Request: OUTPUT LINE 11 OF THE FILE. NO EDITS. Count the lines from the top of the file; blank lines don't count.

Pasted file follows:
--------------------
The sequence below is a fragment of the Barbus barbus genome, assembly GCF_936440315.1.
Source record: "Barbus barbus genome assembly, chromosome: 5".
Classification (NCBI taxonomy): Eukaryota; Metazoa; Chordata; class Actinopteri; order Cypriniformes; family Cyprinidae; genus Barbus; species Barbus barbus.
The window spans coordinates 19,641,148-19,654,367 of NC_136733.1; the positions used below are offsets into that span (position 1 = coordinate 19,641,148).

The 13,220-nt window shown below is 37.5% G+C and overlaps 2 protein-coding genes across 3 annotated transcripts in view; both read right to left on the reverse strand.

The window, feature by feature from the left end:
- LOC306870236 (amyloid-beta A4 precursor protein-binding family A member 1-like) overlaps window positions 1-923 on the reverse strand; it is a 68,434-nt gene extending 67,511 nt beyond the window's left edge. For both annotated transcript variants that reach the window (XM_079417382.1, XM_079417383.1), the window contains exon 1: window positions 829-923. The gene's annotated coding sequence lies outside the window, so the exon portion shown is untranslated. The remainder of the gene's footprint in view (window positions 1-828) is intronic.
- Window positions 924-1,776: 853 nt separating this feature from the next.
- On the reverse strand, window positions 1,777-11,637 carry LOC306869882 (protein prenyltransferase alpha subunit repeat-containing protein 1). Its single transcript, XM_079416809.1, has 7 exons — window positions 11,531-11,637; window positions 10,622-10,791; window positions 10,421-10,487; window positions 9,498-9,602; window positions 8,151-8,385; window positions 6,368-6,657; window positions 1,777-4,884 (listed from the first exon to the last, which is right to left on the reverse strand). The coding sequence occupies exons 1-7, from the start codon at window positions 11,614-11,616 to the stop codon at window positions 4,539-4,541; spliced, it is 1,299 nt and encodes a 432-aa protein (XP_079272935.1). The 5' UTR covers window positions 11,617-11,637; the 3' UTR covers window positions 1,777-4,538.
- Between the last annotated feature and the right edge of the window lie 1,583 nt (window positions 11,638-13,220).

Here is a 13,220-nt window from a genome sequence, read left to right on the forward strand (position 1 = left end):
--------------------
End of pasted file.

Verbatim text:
Here is a 13,220-nt window from a genome sequence, read left to right on the forward strand (position 1 = left end):